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 somedays it descends upon me, a question so heavy and unforgiving that i stop everything and just sit around feeling aimless.

have i made the right choice with writing in english?

i feel like i am abandoning a culture by not living in swedish. i feel like i have lost a grasp of the language – or both. the difference in writing in either of them are great! swedish allows for a different kind of approach, one that is more commonly accepted and recognized as valid, than english which is bound in rigidity and structure. my greatest dream is to merge my swedish flow into english words. or english simplicity into swedish looseness.

but then, but then. swedish vs english.

and it's... a strange struggle. the simple answer is, of course, that yes, i enjoy writing in english, it feels righter for me. but that is after years of writing, communicating, even living primarily in that language. what if i had chosen differently five years ago? what if i had chosen swedish?

and i didn't, i made the decision to go to new york, i made the decision to study at an english high school once back in sweden. i mostly love and date in english, and as much as i love sweden for the practical reasons and values present here, the language is still a thing. i have always felt freer in english, more able to express myself; speaking and writing and reading english is a thing that matters a lot to me — i'd almost say it's an act which balances me.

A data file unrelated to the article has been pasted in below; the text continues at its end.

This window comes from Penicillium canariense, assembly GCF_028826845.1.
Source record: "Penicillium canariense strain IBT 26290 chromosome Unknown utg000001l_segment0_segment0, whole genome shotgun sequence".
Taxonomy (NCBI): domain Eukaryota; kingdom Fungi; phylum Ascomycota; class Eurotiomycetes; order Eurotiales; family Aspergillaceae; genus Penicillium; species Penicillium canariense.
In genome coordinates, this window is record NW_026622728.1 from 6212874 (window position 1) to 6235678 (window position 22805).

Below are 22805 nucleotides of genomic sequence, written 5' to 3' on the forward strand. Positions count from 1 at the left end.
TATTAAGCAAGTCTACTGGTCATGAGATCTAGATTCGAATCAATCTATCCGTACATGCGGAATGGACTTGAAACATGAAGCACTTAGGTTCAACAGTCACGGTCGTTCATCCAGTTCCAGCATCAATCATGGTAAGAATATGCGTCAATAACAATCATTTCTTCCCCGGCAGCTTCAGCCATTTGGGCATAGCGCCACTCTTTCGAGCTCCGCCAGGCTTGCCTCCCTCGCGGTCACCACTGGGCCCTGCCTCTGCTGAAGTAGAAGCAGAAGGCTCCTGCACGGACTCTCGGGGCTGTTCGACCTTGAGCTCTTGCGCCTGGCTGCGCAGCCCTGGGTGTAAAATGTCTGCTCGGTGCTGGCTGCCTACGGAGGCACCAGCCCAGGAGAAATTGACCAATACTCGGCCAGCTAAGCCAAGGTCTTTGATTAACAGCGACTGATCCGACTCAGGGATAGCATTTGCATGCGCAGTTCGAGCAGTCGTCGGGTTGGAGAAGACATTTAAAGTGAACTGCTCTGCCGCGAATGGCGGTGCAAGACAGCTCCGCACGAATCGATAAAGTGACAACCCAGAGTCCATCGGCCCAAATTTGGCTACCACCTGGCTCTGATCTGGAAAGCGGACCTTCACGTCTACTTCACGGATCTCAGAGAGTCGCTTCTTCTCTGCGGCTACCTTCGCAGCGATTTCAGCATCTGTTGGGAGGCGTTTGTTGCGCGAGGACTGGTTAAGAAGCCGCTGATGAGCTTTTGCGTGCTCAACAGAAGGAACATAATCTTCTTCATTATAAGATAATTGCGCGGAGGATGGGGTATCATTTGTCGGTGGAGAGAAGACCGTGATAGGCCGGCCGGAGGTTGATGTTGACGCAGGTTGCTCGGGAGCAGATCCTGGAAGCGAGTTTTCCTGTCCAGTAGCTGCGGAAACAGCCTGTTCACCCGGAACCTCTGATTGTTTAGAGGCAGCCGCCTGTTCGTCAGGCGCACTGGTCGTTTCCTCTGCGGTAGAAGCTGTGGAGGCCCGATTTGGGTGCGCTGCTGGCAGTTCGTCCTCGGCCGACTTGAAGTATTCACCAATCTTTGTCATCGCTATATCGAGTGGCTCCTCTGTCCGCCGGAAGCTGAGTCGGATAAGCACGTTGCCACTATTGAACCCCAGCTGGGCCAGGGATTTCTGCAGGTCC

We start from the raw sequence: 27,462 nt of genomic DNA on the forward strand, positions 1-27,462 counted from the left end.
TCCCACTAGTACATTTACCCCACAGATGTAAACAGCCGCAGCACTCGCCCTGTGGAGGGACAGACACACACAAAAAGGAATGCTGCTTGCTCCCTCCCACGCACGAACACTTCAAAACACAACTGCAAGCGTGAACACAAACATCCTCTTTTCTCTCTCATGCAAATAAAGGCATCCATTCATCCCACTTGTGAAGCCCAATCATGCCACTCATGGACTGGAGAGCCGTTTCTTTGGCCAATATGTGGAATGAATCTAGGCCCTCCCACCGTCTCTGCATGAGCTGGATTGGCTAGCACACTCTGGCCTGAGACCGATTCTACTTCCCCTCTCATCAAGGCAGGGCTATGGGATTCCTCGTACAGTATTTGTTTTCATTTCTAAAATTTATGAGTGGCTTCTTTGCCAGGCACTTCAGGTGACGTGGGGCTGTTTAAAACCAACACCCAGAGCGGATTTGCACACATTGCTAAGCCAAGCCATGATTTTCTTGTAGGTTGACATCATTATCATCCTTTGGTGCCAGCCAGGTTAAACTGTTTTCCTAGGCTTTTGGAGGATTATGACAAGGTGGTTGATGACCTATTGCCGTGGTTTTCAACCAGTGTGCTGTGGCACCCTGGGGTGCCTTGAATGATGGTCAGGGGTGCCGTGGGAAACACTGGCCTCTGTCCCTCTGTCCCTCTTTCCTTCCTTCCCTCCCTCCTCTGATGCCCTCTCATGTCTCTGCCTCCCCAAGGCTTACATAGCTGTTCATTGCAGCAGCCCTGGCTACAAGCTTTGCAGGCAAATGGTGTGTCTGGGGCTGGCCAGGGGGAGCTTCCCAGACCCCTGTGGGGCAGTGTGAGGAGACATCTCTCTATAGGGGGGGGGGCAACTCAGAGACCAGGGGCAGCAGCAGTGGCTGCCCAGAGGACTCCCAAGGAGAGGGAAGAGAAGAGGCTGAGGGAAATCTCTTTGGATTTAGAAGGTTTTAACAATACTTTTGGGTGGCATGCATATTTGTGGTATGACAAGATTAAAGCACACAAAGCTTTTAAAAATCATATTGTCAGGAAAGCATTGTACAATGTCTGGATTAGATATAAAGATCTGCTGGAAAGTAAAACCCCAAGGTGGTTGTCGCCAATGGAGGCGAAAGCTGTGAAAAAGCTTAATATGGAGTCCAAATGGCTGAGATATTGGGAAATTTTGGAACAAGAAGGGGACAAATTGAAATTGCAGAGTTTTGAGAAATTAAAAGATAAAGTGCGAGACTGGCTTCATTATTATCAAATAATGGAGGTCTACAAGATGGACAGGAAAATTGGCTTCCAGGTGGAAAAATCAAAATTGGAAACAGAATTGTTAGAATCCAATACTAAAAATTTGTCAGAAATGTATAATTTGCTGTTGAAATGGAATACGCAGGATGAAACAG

and then it strikes me that i am indeed very blessed to have met you, because you feel okay with the idea of moving to england or scotland, and i think we should live in berlin too one day. i know things are looking dreary in those countries right now, and the bubble i live in here is safe still, but i don't want that to confine me to living here. sure, if things go to utter hell, one could always move back to sweden i guess. (i keep my renting queues regularly updated. i keep the options open. there's no real rental market in sweden, just these damn queues and impossibilities.)

as long as i can talk english with someone and write in it, i think i'll be okay.